Cardiopulmonary Resuscitation, Infant
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An adult who needs cardiopulmonary resuscitation (CPR) typically suffers from a primary cardiac disorder or an arrhythmia that has stopped the heart. An infant who needs CPR typically suffers from hypoxia caused by respiratory difficulty or respiratory arrest.
Most pediatric crises requiring CPR are preventable. They include motor vehicle accidents, drowning, burns, smoke inhalation, falls, poisoning, suffocation, and choking (usually from inhaling liquids).1 Other causes of cardiopulmonary arrest in infants include laryngospasm and edema from upper respiratory infections and sudden infant death syndrome.
The goal of CPR is the return of spontaneous circulation.1 However, CPR techniques differ depending on whether the patient is an adult, a child, or an infant.
For CPR purposes, the American Heart Association defines a patient by age. An infant is younger than age 1; a child is age 1 to puberty.1 Survival chances improve the sooner CPR begins and the faster advanced life-support systems are implemented. No matter how speedily you undertake CPR for an infant, however, first determine whether the infant’s respiratory distress results from a mechanical obstruction or an infection, such as epiglottiditis or croup. Epiglottiditis or croup requires immediate medical attention, not CPR. CPR is appropriate only when the infant isn’t breathing.1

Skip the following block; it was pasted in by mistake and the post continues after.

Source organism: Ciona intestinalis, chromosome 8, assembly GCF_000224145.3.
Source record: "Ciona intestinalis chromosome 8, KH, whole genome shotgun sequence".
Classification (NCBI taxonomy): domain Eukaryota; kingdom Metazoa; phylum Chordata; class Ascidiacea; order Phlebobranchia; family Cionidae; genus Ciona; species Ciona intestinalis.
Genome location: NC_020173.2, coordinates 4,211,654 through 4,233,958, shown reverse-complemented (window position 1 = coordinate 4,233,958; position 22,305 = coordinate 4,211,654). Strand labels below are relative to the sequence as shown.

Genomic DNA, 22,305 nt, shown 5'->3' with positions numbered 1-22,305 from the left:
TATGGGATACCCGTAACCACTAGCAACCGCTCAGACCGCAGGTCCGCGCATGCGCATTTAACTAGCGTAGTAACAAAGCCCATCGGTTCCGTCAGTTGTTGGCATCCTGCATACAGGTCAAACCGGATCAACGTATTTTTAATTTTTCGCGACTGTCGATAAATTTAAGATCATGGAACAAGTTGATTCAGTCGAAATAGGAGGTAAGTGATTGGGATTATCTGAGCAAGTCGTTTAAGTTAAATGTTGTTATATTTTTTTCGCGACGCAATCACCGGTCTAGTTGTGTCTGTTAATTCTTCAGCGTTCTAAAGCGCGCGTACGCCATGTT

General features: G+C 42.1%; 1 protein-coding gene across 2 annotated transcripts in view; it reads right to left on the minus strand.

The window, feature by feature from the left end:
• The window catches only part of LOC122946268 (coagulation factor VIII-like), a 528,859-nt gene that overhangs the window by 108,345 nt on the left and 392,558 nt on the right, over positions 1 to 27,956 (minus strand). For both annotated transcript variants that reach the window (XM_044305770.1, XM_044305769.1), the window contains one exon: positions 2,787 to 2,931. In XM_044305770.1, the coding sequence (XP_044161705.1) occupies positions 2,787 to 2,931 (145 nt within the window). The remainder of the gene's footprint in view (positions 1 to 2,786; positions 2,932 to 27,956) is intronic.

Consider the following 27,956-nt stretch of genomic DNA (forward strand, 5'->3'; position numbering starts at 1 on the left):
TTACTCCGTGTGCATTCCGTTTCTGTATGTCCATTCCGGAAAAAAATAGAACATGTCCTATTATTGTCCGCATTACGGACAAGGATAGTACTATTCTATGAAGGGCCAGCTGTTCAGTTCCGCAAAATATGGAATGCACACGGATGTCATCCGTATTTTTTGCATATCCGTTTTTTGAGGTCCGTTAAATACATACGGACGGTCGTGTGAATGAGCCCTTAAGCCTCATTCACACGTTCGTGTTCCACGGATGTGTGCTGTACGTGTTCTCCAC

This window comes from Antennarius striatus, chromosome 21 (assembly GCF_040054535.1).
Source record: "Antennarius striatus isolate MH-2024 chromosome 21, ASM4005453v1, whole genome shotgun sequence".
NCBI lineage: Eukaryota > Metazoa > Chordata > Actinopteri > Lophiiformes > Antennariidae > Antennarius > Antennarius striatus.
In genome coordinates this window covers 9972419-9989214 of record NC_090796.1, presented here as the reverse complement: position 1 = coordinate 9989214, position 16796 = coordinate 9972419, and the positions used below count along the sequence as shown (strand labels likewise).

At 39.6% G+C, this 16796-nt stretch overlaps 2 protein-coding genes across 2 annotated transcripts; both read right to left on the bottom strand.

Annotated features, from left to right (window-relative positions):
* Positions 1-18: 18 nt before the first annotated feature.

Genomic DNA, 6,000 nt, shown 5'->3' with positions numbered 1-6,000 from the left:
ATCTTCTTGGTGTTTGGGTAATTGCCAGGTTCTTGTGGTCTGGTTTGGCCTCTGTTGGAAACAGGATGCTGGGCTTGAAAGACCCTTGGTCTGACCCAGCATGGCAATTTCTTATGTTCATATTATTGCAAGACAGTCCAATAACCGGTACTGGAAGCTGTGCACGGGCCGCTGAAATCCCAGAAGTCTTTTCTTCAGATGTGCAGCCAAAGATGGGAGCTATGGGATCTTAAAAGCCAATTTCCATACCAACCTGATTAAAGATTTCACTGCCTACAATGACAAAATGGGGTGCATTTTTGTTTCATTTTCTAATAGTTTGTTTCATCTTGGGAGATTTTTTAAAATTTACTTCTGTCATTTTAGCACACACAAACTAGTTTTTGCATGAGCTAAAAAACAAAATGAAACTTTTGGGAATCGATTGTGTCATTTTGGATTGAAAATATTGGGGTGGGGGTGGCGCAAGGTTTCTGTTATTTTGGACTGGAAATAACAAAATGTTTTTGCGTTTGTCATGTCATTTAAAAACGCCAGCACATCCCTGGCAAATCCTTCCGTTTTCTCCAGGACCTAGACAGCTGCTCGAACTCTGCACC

Backboard or other hard surface ▪ gloves ▪ Optional: disposable infant-size airway equipment.
Gently tap the foot of the apparently unconscious infant and call out his name.
Put on gloves, if available, to prevent exposure to potentially infectious blood and body fluids.
For a sudden, witnessed collapse, call for help or call emergency medical service. If you didn’t witness the collapse, perform resuscitation measures for 2 minutes; then call for help.1
Place the infant supine on a hard surface.
Restoring Heartbeat and Circulation
Assess the infant’s pulse by palpating the brachial artery located inside the infant’s upper arm between the elbow and the shoulder (as shown below).1 Take no more than 10 seconds to try to find a pulse. If you find a pulse and the pulse is greater than or equal to 60 beats/minute, continue rescue breathing but don’t initiate chest compressions.1
Begin chest compressions if you find no pulse or the pulse rate is less than 60 beats/minute with signs of poor perfusion. Place two fingers on the sternum just below the nipple line (as shown below). Use these two fingers to depress the sternum at least a third of the depth of the chest at 100 compressions per minute.1 When performing chest compressions, take care to ensure smooth motions. Keep your fingers on the infant’s chest at all times. Time your motions so that the compression and relaxation phases are equal to promote effective compressions.
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